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Optional in Swift

Swift Optional is the fundamental part of the Swift coding. Optional is used to separate the good code from the bad code and prevent crashes. Every programming language has some preventive measures to avoid a crash. Swift is more practical in this case and optional make your code crash free.

Declaration

Optional type is used whenever you use optional values, even if you never typed the word Optional. Swift's type system usually shows the wrapped type's name along with a question mark (?) instead of showing the full type name.

For example, if a variable has the type Int?, it is same and just another way of writing Optional. This short form is used just to keep code easy and simple.

See the following example.

Here, the types of shortForm and longForm in the following code sample are the same:

Optional either hold no value or some value. Optional allows storing nil as the absence of a value. Optional is a generic enum with two cases:

  • Optional.none: It is equivalent to nil literal.
  • Optional.some(Wrapped): It stores a wrapped value.

Example

Output:

true

The question mark (?) in the above program denotes that it is an optional variable. If you see a question mark at the end of a variable declaration, it is definitely an optional and it may or may not contain a value in it. So, at some part of your program, you don't know if there is a value or not for a variable, then mark it as optional.

Now, see this example:

Here we try to print the value of the variable 'numberOfStudents'.

Here, the exclamation point (!) at the end of the variable is used to unwrap the value. But, if will try to execute the code the code will crash. That is because, you just force unwrap an optional variable with no value in it. If there is no value in the variable, the program will be crashed.

Set a value to the variable

If you set a value to the variable before you force unwrap the value, the code will not crash but this is not a good coding practice and an abuse of optional variable.

Output:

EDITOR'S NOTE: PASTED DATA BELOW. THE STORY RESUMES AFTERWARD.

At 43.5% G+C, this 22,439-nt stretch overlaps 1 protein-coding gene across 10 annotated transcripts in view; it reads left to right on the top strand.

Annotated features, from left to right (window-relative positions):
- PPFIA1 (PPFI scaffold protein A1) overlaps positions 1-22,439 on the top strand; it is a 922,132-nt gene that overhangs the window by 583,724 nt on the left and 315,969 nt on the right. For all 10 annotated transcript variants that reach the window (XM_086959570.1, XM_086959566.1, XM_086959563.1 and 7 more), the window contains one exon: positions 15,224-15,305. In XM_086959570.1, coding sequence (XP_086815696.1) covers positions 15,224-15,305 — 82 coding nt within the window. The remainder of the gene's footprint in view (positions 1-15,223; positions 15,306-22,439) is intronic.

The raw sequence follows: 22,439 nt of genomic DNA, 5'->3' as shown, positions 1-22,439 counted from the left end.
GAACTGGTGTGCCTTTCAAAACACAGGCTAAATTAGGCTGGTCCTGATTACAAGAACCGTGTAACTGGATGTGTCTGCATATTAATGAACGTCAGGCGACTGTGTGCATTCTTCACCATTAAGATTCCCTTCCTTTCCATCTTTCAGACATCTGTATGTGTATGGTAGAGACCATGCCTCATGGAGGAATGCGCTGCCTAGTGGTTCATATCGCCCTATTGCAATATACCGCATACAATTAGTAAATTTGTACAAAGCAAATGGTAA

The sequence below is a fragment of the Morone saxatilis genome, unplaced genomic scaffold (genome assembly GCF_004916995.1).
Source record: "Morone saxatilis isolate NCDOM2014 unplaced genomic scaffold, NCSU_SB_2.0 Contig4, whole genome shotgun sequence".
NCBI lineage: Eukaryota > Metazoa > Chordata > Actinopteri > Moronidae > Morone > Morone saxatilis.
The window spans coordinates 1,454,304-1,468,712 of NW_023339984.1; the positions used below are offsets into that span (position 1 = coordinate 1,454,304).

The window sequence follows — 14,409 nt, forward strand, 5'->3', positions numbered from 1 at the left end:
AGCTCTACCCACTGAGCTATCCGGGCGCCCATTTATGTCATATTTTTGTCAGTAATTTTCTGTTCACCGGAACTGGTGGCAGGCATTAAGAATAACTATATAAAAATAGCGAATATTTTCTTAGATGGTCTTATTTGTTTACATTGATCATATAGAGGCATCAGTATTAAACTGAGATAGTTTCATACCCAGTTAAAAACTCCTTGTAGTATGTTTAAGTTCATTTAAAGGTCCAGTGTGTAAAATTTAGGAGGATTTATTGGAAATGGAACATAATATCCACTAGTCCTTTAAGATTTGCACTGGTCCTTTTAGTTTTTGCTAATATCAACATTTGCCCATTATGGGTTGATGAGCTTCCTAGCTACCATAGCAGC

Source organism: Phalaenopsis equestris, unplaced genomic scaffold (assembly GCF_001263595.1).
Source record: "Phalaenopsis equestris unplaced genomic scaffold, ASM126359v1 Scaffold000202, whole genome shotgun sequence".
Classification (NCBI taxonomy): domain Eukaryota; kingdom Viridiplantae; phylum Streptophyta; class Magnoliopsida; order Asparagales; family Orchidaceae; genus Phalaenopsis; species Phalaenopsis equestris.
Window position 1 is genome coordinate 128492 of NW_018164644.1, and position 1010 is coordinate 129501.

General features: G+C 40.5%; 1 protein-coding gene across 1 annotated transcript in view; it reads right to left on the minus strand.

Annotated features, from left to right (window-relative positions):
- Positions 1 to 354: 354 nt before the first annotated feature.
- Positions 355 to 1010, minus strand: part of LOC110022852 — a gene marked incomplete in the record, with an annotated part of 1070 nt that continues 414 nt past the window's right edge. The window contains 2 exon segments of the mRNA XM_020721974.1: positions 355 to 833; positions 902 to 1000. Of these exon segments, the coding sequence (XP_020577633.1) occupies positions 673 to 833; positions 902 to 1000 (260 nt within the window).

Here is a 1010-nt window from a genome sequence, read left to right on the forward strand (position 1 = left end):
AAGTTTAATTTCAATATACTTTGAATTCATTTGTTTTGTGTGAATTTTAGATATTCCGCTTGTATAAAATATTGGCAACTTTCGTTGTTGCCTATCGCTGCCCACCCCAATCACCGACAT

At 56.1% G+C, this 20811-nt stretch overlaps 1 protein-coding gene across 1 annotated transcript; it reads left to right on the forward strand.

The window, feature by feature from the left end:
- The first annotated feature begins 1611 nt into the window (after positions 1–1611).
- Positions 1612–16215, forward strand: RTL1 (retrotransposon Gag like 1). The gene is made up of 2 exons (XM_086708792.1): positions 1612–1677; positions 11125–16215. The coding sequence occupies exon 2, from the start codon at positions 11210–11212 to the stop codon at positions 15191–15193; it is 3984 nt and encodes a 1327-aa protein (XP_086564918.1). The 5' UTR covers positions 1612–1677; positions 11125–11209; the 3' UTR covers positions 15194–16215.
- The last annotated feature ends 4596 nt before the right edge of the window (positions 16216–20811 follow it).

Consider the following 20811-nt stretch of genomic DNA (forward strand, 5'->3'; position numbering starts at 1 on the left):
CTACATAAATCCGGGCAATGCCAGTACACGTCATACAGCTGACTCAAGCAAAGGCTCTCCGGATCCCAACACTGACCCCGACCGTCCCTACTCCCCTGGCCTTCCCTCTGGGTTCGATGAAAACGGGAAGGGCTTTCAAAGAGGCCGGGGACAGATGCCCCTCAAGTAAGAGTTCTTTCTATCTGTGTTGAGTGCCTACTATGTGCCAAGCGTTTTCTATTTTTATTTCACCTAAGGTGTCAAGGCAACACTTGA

30

You can do a nil check before you force unwrap an optional.

For example:

Now, your program will not crash as you are force unwrapping the optional variable only after a nil check.

The above method will check if the optional variable 'numberOfStudents' contains some value or not. If exists, then it will be copied to a constant called studentCount and then only the code block will get executed.

Forced Unwrapping

When you define a variable as optional then to fetch the value from this variable, you will have to unwrap it. Force unwrapping is the process of putting an exclamation mark at the end of the variable.

Let's check an example to make it clear.

Example: (Before applying unwrapping)

Output: When you execute the above code, it will give the following output:

Optional("Hello World")

Example: (After applying unwrapping)

Now, we apply unwrapping to get the correct value of the variable.

Output:

Hello World

Automatic Unwrapping

Automatic unwrapping provides a way where the optional variable is declared using exclamation mark instead of a question mark. By this way, variables will be unwrapped automatically and you do not need to use any further exclamation mark at the end of the variable to fetch the assigned value.

Let's see an example.

Example:

Output:

Hello World

Swift Optional Binding

Optional Binding is used to find out whether an optional contains a value, and if so, to make that value available as a temporary constant or variable. You can use any of the optional binding control structures, including if let, guard let, and etc.

Let's take an example to see the optional binding for the if statement:

Example:

Output:

The value of my string is - Hello world





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